The Last Temptation of Christ

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This article is about the 1955 novel. For the 1988 film, see The Last Temptation of Christ (film).
The Last Temptation of Christ
First UK trans. edition cover - titled "The Last Temptation"
First UK edition
Author Nikos Kazantzakis
Original title O Teleutaios Peirasmos
Translator Peter A. Bien (US)
Country Greece
Language Greek
Genre Historical novel
Publisher Simon & Schuster (USA) & Bruno Cassirer (UK)
Publication date
1960
Media type Print (Hardback & paperback)
Pages 506 (first edition, hardback)
ISBN 0-684-85256-X
OCLC 38925790

The Last Temptation of Christ or The Last Temptation (Greek: Ο Τελευταίος Πειρασμός) is a historical novel written by Nikos Kazantzakis, first published in 1955.[1] It was first published in English in 1960.[2] It follows the life of Jesus Christ from Jesus's own perspective. Vatican condemned The Last temptation and put on the Index Librorum Prohibitorum[3] without explanation on January 12, 1954. The Holy Synod of the Greek Orthodox Church in Athens wanted this book banned in Greece stating

This novel, which is derived from the inspiration of the theories of Freud and historical materialism, perverts and hurts the Gospel discernment and the God-man figure of our Lord Jesus Christ an a way coarse, vulgar, and blasphemous.

M. Antonakes stated that Kazantzakis took Christ out of the world of dogma and tried to recreate a mythical Christ for an age of science and evolution. Defending Kazantzakis the Literary Society in Athens stated that although it did not wish to criticise the Orthodox Church it was concerned because a sentry had been placed over the freedom of the human spirit and because of the Orthodox Church, since it supported the Vatican's action, shared in the responsibility.[4]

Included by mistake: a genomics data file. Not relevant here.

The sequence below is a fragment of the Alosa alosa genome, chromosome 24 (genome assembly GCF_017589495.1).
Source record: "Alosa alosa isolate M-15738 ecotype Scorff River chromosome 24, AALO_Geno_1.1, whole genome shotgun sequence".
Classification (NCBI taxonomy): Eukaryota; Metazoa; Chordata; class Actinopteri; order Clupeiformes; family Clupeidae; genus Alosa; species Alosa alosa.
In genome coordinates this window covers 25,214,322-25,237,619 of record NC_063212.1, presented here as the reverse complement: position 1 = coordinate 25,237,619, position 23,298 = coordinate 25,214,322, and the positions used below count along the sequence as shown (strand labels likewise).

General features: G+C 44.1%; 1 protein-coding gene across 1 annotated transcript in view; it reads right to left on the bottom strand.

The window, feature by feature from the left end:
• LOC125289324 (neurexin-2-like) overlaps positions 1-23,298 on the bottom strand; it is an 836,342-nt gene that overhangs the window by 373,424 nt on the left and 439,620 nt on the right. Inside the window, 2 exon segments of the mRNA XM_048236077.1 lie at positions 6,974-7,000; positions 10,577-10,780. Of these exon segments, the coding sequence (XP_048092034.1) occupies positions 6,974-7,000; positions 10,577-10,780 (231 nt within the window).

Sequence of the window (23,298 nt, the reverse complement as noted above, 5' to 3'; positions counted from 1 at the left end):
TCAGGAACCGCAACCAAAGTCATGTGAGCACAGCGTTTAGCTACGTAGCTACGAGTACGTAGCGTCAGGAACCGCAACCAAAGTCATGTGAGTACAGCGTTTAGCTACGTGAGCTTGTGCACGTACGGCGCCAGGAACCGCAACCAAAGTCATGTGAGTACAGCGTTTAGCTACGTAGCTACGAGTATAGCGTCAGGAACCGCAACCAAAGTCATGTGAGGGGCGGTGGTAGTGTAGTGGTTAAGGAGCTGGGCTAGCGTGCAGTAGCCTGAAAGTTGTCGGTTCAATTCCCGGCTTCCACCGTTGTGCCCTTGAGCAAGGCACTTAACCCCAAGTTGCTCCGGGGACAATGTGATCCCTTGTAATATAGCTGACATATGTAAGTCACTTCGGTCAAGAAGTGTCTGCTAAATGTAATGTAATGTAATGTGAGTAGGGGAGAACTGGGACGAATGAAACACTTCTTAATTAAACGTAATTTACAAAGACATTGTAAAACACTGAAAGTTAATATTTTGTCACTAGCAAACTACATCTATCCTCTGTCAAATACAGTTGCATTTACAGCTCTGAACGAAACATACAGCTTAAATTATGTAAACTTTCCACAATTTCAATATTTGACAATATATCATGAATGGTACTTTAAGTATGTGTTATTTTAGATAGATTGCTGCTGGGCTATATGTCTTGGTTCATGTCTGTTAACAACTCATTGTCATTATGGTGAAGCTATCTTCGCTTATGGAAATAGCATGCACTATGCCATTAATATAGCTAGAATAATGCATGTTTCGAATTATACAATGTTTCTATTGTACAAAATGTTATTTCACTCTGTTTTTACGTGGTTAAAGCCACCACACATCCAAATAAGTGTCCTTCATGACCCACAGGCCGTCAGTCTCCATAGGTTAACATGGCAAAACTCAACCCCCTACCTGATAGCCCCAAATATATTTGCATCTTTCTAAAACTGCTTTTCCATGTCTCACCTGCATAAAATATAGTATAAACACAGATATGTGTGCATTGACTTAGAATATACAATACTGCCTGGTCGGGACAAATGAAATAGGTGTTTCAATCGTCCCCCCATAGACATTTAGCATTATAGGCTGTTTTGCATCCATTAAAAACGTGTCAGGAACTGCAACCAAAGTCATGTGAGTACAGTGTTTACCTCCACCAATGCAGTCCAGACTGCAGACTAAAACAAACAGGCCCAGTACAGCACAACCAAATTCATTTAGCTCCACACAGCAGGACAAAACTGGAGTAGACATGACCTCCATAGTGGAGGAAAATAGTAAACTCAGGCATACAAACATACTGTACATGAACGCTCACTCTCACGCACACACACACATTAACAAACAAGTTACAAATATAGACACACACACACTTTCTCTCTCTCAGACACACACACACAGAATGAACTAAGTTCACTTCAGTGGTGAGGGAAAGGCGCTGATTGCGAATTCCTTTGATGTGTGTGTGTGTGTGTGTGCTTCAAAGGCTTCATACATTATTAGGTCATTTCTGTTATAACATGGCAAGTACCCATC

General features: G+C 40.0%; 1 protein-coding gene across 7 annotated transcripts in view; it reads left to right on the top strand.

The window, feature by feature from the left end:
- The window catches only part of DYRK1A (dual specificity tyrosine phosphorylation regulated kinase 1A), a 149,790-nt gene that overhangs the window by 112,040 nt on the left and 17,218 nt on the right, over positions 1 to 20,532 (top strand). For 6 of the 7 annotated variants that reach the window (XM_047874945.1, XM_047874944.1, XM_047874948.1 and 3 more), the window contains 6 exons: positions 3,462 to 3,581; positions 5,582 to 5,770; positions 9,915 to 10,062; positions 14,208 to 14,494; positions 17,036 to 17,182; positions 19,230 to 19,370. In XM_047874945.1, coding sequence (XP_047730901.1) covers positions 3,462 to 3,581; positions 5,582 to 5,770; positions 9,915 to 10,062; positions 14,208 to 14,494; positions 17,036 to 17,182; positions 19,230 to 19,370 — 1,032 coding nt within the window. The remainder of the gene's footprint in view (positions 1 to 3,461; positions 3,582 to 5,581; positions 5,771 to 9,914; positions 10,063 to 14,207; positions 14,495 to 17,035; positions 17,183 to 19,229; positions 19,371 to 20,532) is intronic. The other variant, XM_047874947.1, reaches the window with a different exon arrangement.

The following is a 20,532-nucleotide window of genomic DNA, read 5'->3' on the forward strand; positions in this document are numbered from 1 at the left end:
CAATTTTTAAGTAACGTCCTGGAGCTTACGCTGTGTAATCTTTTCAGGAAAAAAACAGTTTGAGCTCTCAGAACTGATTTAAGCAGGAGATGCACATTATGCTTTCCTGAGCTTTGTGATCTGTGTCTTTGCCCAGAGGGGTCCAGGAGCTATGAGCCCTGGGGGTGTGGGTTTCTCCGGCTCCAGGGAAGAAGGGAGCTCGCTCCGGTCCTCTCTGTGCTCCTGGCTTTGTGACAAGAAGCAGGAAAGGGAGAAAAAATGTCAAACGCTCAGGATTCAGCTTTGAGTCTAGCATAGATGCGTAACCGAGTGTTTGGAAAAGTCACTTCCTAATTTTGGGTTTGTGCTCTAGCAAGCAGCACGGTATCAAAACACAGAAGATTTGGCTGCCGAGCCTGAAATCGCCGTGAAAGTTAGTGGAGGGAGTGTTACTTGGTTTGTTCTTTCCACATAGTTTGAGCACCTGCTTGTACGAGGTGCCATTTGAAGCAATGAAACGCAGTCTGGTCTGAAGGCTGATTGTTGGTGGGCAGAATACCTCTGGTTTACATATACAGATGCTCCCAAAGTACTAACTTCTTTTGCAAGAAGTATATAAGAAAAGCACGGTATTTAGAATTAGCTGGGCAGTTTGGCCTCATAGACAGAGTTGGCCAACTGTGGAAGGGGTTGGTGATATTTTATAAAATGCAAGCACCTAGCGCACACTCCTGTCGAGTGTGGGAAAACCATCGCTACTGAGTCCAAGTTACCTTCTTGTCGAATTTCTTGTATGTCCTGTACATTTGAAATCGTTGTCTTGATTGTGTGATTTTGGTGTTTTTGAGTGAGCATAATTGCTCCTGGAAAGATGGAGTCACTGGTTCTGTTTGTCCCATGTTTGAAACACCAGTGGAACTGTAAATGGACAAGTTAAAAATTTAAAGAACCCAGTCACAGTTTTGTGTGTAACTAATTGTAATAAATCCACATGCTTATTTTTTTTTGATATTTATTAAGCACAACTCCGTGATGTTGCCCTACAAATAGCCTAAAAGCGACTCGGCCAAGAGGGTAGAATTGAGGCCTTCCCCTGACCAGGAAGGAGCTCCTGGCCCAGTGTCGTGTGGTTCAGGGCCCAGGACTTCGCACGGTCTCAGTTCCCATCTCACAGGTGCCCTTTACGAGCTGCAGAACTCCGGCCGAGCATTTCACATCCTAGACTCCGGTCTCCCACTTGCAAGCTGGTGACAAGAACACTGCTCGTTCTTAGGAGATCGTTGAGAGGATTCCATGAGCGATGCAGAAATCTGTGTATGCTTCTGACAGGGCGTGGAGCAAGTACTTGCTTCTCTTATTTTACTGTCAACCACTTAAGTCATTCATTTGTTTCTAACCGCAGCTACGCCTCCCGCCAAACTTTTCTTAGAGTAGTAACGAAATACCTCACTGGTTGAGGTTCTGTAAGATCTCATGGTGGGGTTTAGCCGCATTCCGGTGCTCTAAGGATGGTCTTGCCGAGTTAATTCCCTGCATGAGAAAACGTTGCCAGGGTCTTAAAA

L. A. Richards claims that Kazantzakis, in his The Last Temptation novel, tried to reclaim the values of early Christianity, such as love, brotherhood, humility, and self-renunciation.[5] According to P. Bien, the psychology in The Last Temptation is based on the idea that every person, Jesus included, is evil by nature as well as good, violent and hateful as well as loving. Psychologically sound individual does not ignore or bury the evil within him. He channels it into the service for good.[6]

The central thesis of the book is that Jesus, while free from sin, was still subject to fear, doubt, depression, reluctance, and lust. Kazantzakis argues in the novel's preface that by facing and conquering all of man's weaknesses, Jesus struggled to do God's will without ever giving in to the temptations of the flesh. The novel advances the argument that, had Jesus succumbed to any such temptation, especially the opportunity to save himself from the cross, his life would have held no more significance than that of any other philosopher.

Film version[edit]

In 1988, an equally controversial film adaptation by Martin Scorsese was released, which starred Willem Dafoe as Jesus and Harvey Keitel as Judas Iscariot.[7]

In popular culture[edit]

It is discussed in The Da Vinci Code when in a flashback Sophie remembers her grandfather defending the film version.[8]

See also[edit]

References[edit]

  1. ^ Athenai: Diphros, 1955.
  2. ^ New York: Simon Schuster Inc., 1960.
  3. ^ Nikos Kazantzakis: Zorba the Greek, Faber 2000 London England, translated by Carl Wildman (Foreword)
  4. ^ Michael Antonakes: Christ, Kazantzakis, and Controversy in Greece in Middleton, Darren J. N., Bien, Peter (ed): God's Struggler: Religion in the Writings of Nikos Kazantzakis, Mercer University Press, 1996 p. 27-30
  5. ^ Lewis A. Richards, "Christianity in the Novels of Kazantzakis," Western Humanities Review 21, p. 52
  6. ^ Peter Bien, "Tempted by Happiness: Kazantzakis' Post-Christian Christ", Pendle Hill Publications, Wallingford, PA p. 12
  7. ^ Deans, Jason (17 December 2003). "Scorsese movie tops TV complaints list". The Guardian. London. Retrieved 5 January 2009. 
  8. ^ Miesel, Sandra (31 August 2003). "Dismantling the Da Vinci Code". Crisis Magazine. Retrieved 8 August 2013.